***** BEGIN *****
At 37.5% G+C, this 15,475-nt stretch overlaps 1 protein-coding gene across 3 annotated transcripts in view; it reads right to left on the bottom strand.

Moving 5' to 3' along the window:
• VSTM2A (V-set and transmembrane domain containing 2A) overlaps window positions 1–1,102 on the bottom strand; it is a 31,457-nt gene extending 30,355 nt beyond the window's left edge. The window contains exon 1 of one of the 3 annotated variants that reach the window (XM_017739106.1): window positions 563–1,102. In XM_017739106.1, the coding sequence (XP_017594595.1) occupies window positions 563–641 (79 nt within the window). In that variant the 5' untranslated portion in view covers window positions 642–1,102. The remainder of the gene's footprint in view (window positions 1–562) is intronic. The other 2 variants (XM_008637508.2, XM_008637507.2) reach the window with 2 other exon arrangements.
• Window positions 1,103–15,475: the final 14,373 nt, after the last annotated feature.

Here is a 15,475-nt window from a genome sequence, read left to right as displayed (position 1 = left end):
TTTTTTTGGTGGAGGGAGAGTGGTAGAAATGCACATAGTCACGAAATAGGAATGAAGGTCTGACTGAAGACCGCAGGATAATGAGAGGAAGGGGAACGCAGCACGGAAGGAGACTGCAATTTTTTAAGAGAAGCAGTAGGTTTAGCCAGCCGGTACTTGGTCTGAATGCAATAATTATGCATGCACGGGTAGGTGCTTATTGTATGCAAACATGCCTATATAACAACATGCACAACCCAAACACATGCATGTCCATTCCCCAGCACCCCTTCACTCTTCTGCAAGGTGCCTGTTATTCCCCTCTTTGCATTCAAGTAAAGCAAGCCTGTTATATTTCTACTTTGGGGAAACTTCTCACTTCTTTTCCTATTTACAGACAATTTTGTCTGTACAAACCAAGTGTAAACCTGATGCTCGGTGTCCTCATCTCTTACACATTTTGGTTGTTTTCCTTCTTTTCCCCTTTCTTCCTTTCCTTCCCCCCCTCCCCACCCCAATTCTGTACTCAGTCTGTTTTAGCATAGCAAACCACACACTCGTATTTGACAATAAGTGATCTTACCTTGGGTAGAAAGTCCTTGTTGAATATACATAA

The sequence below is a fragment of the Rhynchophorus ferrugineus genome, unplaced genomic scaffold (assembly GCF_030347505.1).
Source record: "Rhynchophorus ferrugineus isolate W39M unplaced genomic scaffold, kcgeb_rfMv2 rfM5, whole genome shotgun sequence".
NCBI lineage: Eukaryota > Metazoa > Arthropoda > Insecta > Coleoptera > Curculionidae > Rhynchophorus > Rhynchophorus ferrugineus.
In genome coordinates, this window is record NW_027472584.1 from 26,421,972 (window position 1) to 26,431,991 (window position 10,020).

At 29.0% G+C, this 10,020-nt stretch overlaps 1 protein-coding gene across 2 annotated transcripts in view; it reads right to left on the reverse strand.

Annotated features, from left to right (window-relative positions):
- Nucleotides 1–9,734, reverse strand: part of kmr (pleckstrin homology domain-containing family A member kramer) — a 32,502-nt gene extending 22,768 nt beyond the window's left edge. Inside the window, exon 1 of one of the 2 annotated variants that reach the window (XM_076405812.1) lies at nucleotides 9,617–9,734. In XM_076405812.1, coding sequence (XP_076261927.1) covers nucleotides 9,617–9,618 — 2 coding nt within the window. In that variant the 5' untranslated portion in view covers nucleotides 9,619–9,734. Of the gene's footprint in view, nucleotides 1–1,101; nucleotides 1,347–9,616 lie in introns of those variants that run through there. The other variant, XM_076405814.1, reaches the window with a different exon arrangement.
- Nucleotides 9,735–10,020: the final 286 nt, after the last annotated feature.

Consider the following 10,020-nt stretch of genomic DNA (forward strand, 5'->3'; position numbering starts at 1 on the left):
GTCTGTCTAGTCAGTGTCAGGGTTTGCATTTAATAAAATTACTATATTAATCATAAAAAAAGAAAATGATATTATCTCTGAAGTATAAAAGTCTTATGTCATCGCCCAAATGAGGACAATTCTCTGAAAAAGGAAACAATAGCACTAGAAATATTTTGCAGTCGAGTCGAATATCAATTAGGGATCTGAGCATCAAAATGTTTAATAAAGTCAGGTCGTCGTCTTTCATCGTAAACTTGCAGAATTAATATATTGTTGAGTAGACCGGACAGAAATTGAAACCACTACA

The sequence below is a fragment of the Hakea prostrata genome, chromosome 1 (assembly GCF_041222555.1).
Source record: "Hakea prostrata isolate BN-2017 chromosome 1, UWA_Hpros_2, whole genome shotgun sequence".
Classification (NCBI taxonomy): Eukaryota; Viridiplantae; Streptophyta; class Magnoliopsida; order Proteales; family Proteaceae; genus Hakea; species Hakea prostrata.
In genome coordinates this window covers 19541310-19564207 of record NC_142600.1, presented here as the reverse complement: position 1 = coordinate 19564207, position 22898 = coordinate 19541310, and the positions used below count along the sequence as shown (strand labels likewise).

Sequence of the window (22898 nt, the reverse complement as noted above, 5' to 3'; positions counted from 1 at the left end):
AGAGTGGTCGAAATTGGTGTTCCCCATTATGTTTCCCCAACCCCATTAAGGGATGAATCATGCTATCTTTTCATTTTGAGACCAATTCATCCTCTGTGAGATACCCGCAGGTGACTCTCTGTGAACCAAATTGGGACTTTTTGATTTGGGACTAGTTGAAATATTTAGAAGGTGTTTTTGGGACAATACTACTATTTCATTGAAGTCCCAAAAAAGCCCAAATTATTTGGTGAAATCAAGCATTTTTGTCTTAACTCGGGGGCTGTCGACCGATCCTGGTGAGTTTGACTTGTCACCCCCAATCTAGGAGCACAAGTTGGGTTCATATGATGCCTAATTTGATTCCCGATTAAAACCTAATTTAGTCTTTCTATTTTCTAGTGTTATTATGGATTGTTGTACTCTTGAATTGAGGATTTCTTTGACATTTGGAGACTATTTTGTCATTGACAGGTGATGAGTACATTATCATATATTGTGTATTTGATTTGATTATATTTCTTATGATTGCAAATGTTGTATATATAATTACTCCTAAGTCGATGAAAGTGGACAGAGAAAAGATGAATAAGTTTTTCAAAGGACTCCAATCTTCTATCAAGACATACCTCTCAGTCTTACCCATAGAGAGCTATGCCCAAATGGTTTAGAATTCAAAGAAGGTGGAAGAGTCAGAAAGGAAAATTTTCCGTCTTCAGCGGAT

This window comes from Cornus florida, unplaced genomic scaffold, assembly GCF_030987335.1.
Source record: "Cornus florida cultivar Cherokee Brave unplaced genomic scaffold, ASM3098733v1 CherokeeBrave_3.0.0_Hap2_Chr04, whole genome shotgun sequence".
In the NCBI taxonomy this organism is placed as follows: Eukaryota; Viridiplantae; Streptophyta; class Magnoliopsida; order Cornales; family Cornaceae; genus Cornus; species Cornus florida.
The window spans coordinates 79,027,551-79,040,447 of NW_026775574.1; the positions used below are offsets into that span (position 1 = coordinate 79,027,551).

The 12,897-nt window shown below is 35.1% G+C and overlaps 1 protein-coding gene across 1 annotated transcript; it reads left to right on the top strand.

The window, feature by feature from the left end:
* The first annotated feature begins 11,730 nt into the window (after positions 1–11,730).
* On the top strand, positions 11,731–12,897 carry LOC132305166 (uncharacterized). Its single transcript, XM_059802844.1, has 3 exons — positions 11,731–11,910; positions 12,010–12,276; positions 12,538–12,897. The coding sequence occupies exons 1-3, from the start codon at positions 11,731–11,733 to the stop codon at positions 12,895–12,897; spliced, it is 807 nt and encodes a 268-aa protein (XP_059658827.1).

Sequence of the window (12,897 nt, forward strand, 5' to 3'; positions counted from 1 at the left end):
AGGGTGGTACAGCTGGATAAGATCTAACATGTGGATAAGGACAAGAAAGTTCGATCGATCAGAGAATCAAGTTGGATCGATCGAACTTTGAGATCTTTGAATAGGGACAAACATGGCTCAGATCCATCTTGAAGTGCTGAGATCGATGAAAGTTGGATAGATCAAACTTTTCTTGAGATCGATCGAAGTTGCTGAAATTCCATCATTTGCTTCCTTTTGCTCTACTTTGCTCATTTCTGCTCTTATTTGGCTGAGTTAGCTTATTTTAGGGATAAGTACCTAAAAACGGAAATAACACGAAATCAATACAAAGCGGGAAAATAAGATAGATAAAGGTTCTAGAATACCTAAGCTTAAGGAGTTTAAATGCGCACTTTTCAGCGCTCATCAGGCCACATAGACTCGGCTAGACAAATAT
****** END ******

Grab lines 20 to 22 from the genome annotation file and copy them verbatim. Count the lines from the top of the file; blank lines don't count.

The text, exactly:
In genome coordinates this window covers 19541310-19564207 of record NC_142600.1, presented here as the reverse complement: position 1 = coordinate 19564207, position 22898 = coordinate 19541310, and the positions used below count along the sequence as shown (strand labels likewise).

Sequence of the window (22898 nt, the reverse complement as noted above, 5' to 3'; positions counted from 1 at the left end):
AGAGTGGTCGAAATTGGTGTTCCCCATTATGTTTCCCCAACCCCATTAAGGGATGAATCATGCTATCTTTTCATTTTGAGACCAATTCATCCTCTGTGAGATACCCGCAGGTGACTCTCTGTGAACCAAATTGGGACTTTTTGATTTGGGACTAGTTGAAATATTTAGAAGGTGTTTTTGGGACAATACTACTATTTCATTGAAGTCCCAAAAAAGCCCAAATTATTTGGTGAAATCAAGCATTTTTGTCTTAACTCGGGGGCTGTCGACCGATCCTGGTGAGTTTGACTTGTCACCCCCAATCTAGGAGCACAAGTTGGGTTCATATGATGCCTAATTTGATTCCCGATTAAAACCTAATTTAGTCTTTCTATTTTCTAGTGTTATTATGGATTGTTGTACTCTTGAATTGAGGATTTCTTTGACATTTGGAGACTATTTTGTCATTGACAGGTGATGAGTACATTATCATATATTGTGTATTTGATTTGATTATATTTCTTATGATTGCAAATGTTGTATATATAATTACTCCTAAGTCGATGAAAGTGGACAGAGAAAAGATGAATAAGTTTTTCAAAGGACTCCAATCTTCTATCAAGACATACCTCTCAGTCTTACCCATAGAGAGCTATGCCCAAATGGTTTAGAATTCAAAGAAGGTGGAAGAGTCAGAAAGGAAAATTTTCCGTCTTCAGCGGAT